Islamabad, it is a city thought of as having been built from scratch. From a clean slate, emerging out of nothing to be something, no past, just a present and a future.

Never has anyone wondered or rather paid attention to the fact that there existed something before Islamabad as well. No one bothered to ask the question, whether it be the initiators of this project or those who came to inhabit it, that what came before? Who was here before us if anyone?

The curiosity just hasn’t been there and for that reason vast swathes of the land both included in and around Islamabad have been bulldozed and wantonly destroyed in the name of modernity and development, without even the slightest regard for the history and heritage that has fallen to oblivion during that process.

But there is always someone to ask these questions in every era, and such questions have recently been asked and answers for them sought by a dedicated group of professionals who are seeking to uncover the true past of Islamabad and its environs, to see how far back in history we can trace the existence of human habitation in and around this city and to allow the residents of the city to take some pride and ownership of the land on which they live which is not just something that came out of nothing, but rather the continuation in a long and storied history that stretches back millennia.

Recently in the outskirts of Islamabad, right at the edge between the newly developed sectors of E-11 and D-12, a number of discoveries were made which have raised questions and tickled the curiosities of many professionals in the fields of history, archaeology and anthropology amongst others.

These discoveries came first in the form of a graveyard, which although exhibiting newer more recent graves, has a distinct area where there are much older graves of a construction style that is very different when compared to the newer cemetery.

These graves vary in sizes from normal human size graves to ones of massive proportions with the largest one being 15 feet by 20 feet. Their style of construction, their orientations, and the sheer age of the vegetation around them even, all point to this graveyard being of a significant age and requires careful study and consideration by the concerned authorities and professionals to ascertain its true age and significance.

Within the line of sight of the graveyard there are two mounds, both of exceeding interest to the discerning eye.

The mound lying to the North East of the graveyard is in shape simply (as mounds are wont to be) a curved hill with no distinguishing features, but what has been found on and around the mound offers tantalizing clues as to the true age of the site itself and in turn, the human habitation as well.

On this mound has been found what has been identified recently by Luca Olivieri of the Italian Archaeological Mission in Swat, as a Bull depiction on terra cotta aged to perhaps the Bronze Age.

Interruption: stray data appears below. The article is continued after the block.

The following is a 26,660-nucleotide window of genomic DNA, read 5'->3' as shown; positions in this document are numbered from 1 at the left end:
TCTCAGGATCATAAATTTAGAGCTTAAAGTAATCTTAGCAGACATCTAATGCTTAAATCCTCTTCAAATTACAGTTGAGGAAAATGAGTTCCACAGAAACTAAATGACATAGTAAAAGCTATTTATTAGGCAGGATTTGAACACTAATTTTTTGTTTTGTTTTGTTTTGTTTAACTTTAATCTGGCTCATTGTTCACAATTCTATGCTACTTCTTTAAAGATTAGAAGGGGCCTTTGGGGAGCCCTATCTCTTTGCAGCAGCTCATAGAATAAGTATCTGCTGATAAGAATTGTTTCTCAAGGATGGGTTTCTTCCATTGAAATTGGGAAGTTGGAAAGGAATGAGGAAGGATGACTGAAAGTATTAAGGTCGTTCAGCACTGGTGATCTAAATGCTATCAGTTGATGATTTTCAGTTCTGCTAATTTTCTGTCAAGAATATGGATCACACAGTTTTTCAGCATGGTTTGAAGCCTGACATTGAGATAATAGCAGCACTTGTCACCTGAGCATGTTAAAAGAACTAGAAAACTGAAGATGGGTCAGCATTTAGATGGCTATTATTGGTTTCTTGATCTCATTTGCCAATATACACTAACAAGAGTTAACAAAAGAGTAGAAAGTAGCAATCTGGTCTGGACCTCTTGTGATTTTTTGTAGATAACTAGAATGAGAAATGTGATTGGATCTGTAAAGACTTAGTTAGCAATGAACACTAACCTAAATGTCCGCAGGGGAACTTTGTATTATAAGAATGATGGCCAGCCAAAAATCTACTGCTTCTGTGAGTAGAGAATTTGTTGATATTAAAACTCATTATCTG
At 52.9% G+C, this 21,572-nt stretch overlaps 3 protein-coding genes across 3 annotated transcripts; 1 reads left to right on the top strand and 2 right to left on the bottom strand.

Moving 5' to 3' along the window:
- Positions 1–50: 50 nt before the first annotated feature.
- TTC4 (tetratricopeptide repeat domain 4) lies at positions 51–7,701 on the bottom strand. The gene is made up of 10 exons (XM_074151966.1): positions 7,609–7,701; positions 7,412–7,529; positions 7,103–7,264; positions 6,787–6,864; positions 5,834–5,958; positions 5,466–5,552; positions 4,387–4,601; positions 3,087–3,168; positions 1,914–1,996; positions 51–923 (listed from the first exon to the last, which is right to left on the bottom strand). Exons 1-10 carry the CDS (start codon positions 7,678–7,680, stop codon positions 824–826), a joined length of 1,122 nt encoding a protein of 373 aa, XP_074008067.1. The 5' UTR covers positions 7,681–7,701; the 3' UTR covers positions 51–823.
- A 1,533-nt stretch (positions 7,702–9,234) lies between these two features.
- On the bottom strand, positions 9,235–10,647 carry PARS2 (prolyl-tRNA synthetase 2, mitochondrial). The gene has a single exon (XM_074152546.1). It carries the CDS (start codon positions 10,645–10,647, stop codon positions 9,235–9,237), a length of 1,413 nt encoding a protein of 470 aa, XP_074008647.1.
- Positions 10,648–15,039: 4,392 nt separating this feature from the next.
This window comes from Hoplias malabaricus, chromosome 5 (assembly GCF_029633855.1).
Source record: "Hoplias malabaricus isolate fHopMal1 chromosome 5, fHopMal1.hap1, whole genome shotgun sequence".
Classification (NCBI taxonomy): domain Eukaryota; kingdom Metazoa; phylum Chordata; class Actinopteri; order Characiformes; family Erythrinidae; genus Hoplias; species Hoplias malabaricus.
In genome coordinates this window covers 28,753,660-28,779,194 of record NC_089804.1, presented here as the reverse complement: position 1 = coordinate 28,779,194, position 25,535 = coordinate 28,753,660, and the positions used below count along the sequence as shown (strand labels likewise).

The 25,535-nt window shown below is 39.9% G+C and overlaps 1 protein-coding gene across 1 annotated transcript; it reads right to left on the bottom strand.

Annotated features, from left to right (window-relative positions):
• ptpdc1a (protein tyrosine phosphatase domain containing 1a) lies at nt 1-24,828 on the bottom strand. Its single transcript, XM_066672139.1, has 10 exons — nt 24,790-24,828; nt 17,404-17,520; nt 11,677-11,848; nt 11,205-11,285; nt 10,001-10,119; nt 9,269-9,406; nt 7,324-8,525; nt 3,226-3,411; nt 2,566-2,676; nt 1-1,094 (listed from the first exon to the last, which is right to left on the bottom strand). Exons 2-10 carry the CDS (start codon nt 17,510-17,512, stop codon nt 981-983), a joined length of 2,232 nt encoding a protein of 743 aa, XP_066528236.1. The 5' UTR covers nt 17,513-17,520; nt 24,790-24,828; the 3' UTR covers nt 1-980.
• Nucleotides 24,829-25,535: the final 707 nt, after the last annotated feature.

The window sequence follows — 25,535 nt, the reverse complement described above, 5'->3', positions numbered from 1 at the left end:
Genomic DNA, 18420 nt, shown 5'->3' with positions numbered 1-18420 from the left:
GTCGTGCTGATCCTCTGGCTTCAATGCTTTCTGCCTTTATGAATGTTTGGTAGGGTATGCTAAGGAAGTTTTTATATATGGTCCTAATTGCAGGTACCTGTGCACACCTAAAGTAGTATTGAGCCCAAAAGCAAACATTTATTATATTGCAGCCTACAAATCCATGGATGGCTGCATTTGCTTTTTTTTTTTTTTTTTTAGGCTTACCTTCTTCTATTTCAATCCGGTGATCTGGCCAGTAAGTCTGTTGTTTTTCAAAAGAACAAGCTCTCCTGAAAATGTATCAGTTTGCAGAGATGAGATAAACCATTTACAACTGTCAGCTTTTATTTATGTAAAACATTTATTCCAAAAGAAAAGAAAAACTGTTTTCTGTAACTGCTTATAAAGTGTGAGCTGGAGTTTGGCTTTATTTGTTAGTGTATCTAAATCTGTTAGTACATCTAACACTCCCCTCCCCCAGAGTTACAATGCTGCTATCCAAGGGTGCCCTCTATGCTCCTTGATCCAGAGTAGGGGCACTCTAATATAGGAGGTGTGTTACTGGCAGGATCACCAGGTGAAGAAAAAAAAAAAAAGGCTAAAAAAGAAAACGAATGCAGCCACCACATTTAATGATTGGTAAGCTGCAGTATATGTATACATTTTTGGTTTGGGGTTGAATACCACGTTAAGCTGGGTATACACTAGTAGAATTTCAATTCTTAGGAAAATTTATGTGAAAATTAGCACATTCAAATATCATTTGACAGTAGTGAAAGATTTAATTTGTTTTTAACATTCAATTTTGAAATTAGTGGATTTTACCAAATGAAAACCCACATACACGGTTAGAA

In case this is found to be the case via the direct study of further experts in the field, this would be a game changing aspect of the archaeological map of the Islamabad Capital Territory as it would push back the continuous habitation of the region to the earliest known civilization in Pakistan i.e. The Indus Civilization. We already know of the Muslim and Pre Muslim habitation of the region but a proto-historic relevance to the region has yet to be ascertained and if it can be done then immense interest can be generated in our city which has otherwise been relegated to being a dead city with no history or culture. Indeed we can prove that this city has a much deeper cultural link to the past than its given credit for and once we take ownership of that link we can take pride in our heritage and be able to utilize it for further growth of the arts, crafts and humanities in the region via our study of these sites.

In case this proves to be true, then major efforts are needed to conserve the site itself and to provide a framework for the protection and further survey of the area surrounding the city of Islamabad in order to identify further mounds and sites of interest which will allow us to accurately map the archaeological heritage of the Capital Territory and to utilize it for not just academic and research purposes but for the boosting of tourism and local development via employment opportunities generated through tourism.

It is imperative that local professionals, academicians, NGOs and civil society members be engaged to push the federal bodies dealing with archaeology and development to give due attention to these areas in order to preserve them for future generations.

It is not just this one mound which is of interest, there is indeed another mound to the west of the aforementioned graveyard that exhibits features of being a prior historical/ancient habitation with a most interesting feature, in that the trees which cover this mound seem to be aligned in rows and leading up towards a singular point at the top of the mound. If it can be verified that this arrangement is indeed man made then that is also an extremely interesting find for concerned professionals and further excavations and research might lead to even more clues regarding its prior use and significance.